Other areas covered in this presentation included the pelvis, hip and stifle.

Dental Disease as a Cause of Poor Performance - Dr Chris Pearce

Dr Chris Pearce from the Equine Dental Clinic was another expert to touch on poor performance in horses and whether dental disease can be the cause. He explained more about what poor performance is and how vital it is to look at the whole of the horse and stressed that peak ridden performance requires excellent function and coordination between all body systems.

The majority of studies carried out suggest that the majority of poor performance issues are usually caused by lameness or musculoskeletal problems, respiratory, cardiovascular, neurological and gastrointestinal issues. However Chris illustrated many shocking examples where dental pain was clearly the cause of poor performance.

Although pain is difficult to assess – dental related pain shouldn’t be overlooked as a cause of reduced trainability. There is a lot of anecdotal evidence of horses demonstrating pain reactions, irritability, aggression, poor performance, and reluctance to do with dental disorders. Chris stressed that much more research needs to be done in this area and that it’s important that horse owner's learn to recognise behaviour that is potentially related to dental pain – and the need for detailed, regular full mouth dental examinations.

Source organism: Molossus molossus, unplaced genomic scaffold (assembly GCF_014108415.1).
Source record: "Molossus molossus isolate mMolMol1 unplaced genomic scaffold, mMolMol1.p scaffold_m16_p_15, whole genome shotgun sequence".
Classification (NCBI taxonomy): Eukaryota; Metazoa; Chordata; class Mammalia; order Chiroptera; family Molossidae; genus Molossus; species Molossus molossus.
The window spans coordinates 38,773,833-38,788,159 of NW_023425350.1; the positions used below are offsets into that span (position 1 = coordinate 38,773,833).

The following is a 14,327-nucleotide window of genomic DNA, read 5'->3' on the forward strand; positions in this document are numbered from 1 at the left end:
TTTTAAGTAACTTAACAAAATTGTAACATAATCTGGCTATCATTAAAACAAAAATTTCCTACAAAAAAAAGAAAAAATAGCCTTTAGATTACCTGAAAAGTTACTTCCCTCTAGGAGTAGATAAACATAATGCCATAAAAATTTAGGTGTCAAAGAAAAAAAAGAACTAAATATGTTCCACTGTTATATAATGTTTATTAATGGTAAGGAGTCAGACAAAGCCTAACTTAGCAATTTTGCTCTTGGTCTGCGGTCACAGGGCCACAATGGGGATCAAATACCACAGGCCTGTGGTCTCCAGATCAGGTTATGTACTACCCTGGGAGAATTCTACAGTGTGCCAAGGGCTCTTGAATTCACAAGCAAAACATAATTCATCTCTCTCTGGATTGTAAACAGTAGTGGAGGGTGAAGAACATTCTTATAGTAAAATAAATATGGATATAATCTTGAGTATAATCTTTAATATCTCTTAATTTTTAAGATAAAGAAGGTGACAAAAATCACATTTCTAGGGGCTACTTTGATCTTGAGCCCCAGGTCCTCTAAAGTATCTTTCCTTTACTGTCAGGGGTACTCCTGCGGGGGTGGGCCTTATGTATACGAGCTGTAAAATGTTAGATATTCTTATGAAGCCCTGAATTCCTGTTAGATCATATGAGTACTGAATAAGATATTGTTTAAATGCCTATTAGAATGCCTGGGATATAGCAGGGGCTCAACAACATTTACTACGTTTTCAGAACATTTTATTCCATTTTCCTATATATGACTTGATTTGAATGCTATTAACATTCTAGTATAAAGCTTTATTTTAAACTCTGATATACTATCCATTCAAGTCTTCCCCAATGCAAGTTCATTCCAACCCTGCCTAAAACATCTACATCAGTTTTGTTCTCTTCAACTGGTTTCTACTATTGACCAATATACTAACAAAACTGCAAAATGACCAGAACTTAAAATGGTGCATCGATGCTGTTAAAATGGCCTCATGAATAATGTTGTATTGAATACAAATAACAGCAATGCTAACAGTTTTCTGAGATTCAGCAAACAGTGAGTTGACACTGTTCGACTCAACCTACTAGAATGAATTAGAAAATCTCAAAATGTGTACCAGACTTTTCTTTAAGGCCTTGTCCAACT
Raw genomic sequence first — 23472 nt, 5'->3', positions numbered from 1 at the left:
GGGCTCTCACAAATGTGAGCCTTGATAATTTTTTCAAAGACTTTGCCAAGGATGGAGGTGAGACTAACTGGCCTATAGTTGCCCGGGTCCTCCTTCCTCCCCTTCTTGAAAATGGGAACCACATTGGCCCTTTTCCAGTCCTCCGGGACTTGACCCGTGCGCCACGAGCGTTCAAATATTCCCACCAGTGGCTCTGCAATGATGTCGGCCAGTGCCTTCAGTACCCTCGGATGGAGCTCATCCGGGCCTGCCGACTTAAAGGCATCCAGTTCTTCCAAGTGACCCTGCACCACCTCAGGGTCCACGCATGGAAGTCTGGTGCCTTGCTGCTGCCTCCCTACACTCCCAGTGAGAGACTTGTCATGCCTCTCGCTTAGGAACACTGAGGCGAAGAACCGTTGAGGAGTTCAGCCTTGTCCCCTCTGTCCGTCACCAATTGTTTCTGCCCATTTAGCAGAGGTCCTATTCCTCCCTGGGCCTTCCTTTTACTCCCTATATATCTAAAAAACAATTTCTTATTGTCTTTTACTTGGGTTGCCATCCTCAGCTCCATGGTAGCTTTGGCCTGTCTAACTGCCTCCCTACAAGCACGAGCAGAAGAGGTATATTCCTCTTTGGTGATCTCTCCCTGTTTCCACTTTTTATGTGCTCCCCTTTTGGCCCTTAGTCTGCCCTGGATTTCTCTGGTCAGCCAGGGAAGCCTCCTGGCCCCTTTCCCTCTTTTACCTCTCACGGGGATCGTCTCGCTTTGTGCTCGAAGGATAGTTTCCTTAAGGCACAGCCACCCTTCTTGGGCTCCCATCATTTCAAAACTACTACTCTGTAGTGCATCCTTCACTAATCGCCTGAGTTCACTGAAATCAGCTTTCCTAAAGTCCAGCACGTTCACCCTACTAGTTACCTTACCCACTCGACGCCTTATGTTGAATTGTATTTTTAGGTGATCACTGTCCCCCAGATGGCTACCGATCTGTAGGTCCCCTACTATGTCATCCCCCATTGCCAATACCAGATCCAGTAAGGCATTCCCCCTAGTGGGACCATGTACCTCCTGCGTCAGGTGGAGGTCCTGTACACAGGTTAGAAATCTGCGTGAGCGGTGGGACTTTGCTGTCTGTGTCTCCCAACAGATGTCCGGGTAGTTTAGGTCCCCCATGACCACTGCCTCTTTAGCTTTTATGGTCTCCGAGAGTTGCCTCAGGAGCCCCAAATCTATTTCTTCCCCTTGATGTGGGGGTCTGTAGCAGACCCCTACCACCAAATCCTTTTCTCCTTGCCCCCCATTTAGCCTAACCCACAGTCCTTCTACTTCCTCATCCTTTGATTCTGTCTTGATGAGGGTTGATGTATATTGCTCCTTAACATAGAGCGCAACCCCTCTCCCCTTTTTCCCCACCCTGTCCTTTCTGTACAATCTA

Chris's presentations were so popular we are pleased to announce we will be running a one-day online seminar with Dr Chris Pearce on Saturday 2nd December - details coming soon! Topics covered on the day will include: TMJ and Hyoid conditions as well as new standards for equine dentistry and bitting injuries and how to avoid them.

Creating a Psychologically Informed Environment - Charlie Unwin

There was a change of focus after the lunch break when sports psychologist Charlie Unwin took to the stage. His presentation focused on the subject of Psychologically Informed Environments (PIE). What is PIE, I hear you ask? PIE are services that are designed to directly address the client’s beliefs, attitudes, emotions and behaviours with the ultimate goal of enhancing the quality of the outcome.